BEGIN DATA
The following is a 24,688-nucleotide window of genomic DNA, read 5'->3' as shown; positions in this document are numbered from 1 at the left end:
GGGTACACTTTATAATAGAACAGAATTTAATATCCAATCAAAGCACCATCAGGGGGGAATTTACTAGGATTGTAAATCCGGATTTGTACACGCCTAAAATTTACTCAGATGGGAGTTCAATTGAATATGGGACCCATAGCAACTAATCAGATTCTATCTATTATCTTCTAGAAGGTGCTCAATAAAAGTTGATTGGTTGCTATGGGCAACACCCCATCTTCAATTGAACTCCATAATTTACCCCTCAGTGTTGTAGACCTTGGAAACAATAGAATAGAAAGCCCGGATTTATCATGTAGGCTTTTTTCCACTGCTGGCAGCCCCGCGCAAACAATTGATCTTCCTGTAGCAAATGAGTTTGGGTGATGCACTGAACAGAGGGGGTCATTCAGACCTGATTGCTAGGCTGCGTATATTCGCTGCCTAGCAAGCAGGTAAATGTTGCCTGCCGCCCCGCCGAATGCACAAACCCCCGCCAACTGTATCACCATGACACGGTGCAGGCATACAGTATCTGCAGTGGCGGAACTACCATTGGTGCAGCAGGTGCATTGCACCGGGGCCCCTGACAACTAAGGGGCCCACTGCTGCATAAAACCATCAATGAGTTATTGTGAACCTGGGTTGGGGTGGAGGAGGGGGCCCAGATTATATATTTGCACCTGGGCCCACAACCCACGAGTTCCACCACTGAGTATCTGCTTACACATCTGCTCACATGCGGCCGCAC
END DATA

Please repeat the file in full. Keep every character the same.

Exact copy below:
The following is a 24,688-nucleotide window of genomic DNA, read 5'->3' as shown; positions in this document are numbered from 1 at the left end:
GGGTACACTTTATAATAGAACAGAATTTAATATCCAATCAAAGCACCATCAGGGGGGAATTTACTAGGATTGTAAATCCGGATTTGTACACGCCTAAAATTTACTCAGATGGGAGTTCAATTGAATATGGGACCCATAGCAACTAATCAGATTCTATCTATTATCTTCTAGAAGGTGCTCAATAAAAGTTGATTGGTTGCTATGGGCAACACCCCATCTTCAATTGAACTCCATAATTTACCCCTCAGTGTTGTAGACCTTGGAAACAATAGAATAGAAAGCCCGGATTTATCATGTAGGCTTTTTTCCACTGCTGGCAGCCCCGCGCAAACAATTGATCTTCCTGTAGCAAATGAGTTTGGGTGATGCACTGAACAGAGGGGGTCATTCAGACCTGATTGCTAGGCTGCGTATATTCGCTGCCTAGCAAGCAGGTAAATGTTGCCTGCCGCCCCGCCGAATGCACAAACCCCCGCCAACTGTATCACCATGACACGGTGCAGGCATACAGTATCTGCAGTGGCGGAACTACCATTGGTGCAGCAGGTGCATTGCACCGGGGCCCCTGACAACTAAGGGGCCCACTGCTGCATAAAACCATCAATGAGTTATTGTGAACCTGGGTTGGGGTGGAGGAGGGGGCCCAGATTATATATTTGCACCTGGGCCCACAACCCACGAGTTCCACCACTGAGTATCTGCTTACACATCTGCTCACATGCGGCCGCAC